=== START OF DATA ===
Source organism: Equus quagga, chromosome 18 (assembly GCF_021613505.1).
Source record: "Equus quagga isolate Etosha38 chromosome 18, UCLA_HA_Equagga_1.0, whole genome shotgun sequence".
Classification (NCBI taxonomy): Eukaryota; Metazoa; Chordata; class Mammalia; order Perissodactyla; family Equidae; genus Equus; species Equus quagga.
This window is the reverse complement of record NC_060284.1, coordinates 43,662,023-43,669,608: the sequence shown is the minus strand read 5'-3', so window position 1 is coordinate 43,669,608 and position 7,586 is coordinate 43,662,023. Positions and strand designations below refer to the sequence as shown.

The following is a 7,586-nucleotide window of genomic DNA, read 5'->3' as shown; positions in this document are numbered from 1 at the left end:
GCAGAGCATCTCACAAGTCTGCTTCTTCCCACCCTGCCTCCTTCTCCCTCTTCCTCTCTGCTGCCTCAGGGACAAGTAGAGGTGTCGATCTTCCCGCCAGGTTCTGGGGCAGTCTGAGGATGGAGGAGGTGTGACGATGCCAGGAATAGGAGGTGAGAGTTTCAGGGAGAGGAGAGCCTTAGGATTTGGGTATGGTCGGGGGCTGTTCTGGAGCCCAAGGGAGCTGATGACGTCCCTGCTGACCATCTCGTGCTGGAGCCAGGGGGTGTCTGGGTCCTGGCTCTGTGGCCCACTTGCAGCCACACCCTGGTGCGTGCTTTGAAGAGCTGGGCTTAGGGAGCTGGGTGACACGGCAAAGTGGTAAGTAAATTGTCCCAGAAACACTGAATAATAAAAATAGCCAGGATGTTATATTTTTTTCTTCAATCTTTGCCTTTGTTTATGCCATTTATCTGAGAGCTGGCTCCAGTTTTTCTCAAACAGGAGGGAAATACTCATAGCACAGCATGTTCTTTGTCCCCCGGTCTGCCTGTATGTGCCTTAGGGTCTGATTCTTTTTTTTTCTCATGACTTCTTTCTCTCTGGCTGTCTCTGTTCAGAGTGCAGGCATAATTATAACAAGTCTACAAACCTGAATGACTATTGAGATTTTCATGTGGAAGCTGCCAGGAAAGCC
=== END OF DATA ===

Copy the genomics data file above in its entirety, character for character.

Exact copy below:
Source organism: Equus quagga, chromosome 18 (assembly GCF_021613505.1).
Source record: "Equus quagga isolate Etosha38 chromosome 18, UCLA_HA_Equagga_1.0, whole genome shotgun sequence".
Classification (NCBI taxonomy): Eukaryota; Metazoa; Chordata; class Mammalia; order Perissodactyla; family Equidae; genus Equus; species Equus quagga.
This window is the reverse complement of record NC_060284.1, coordinates 43,662,023-43,669,608: the sequence shown is the minus strand read 5'-3', so window position 1 is coordinate 43,669,608 and position 7,586 is coordinate 43,662,023. Positions and strand designations below refer to the sequence as shown.

The following is a 7,586-nucleotide window of genomic DNA, read 5'->3' as shown; positions in this document are numbered from 1 at the left end:
GCAGAGCATCTCACAAGTCTGCTTCTTCCCACCCTGCCTCCTTCTCCCTCTTCCTCTCTGCTGCCTCAGGGACAAGTAGAGGTGTCGATCTTCCCGCCAGGTTCTGGGGCAGTCTGAGGATGGAGGAGGTGTGACGATGCCAGGAATAGGAGGTGAGAGTTTCAGGGAGAGGAGAGCCTTAGGATTTGGGTATGGTCGGGGGCTGTTCTGGAGCCCAAGGGAGCTGATGACGTCCCTGCTGACCATCTCGTGCTGGAGCCAGGGGGTGTCTGGGTCCTGGCTCTGTGGCCCACTTGCAGCCACACCCTGGTGCGTGCTTTGAAGAGCTGGGCTTAGGGAGCTGGGTGACACGGCAAAGTGGTAAGTAAATTGTCCCAGAAACACTGAATAATAAAAATAGCCAGGATGTTATATTTTTTTCTTCAATCTTTGCCTTTGTTTATGCCATTTATCTGAGAGCTGGCTCCAGTTTTTCTCAAACAGGAGGGAAATACTCATAGCACAGCATGTTCTTTGTCCCCCGGTCTGCCTGTATGTGCCTTAGGGTCTGATTCTTTTTTTTTCTCATGACTTCTTTCTCTCTGGCTGTCTCTGTTCAGAGTGCAGGCATAATTATAACAAGTCTACAAACCTGAATGACTATTGAGATTTTCATGTGGAAGCTGCCAGGAAAGCC